Engineering Security With Non-Proprietary Electronic Controls
At a time when prisons and jails across the country are struggling to cope with growing inmate populations, shrinking budgets and stretched resources, correctional agencies face myriad challenges in keeping aging security systems operational.
During the 1980s and ’90s, security controls systems were composed of equipment proprietary to the system installer. Processors, software, intercom relay boards, door control relay boards and other electronic components could only be provided, installed and serviced by the original installer.
In the years since, many of these system vendors and integrators have migrated to a different technology or market, have undergone fundamental restructuring as part of a corporate acquisition, or have simply gone out of business for a multitude of reasons.
The absence of original equipment manufacturer support for antiquated systems with proprietary software and hardware can leave facility maintenance teams without system service support for mission-critical installations and unable to find replacement parts. The owner is left holding the bag.
The ongoing evolution in software flexibility, improvements in production processes and growth of competitive manufacturers have yielded declining technology costs and increasing interoperability. Non-proprietary security systems represent a viable solution for agencies struggling to support or update older existing facility systems.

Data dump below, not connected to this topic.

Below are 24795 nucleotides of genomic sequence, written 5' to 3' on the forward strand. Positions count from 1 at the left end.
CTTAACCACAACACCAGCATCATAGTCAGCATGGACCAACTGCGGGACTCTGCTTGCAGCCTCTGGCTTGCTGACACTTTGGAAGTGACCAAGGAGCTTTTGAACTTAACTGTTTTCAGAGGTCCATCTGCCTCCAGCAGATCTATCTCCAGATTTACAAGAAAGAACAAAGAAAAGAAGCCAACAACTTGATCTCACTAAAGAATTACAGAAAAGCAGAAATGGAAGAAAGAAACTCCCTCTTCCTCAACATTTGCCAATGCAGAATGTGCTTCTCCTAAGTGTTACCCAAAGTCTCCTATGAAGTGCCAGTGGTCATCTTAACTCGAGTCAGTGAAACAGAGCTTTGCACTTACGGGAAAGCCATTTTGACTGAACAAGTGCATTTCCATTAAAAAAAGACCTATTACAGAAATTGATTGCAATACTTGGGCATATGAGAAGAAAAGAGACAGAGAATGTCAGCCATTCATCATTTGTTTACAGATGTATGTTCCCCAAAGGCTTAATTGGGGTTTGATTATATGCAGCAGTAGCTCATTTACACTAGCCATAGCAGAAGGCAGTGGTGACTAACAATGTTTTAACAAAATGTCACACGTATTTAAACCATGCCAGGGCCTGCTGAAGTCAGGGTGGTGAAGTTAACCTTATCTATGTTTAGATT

Advanced technology and custom engineering deliver systems that can improve overall facility operations, reduce maintenance costs and optimize staffing requirements, while providing a more secure environment for the public, staff and inmates.
A variety of mission-critical functions — including access control, surveillance and paging — can all be integrated into a single user interface far more easily than in the past. This new generation of non-proprietary security systems offers an alternative solution to systems built, installed and serviced by single providers.
In the old days, users who wanted to control a door associated with intercom and cameras would be required conduct the audio communication from the intercom audio system master station, then view and verify the subject on camera at another control panel before reaching for a separate switch to unlock the door.
When the industry was in the infancy of interface integration, designers and engineers relied on hardwired connections to achieve the desired interfaces for communication between dissimilar systems.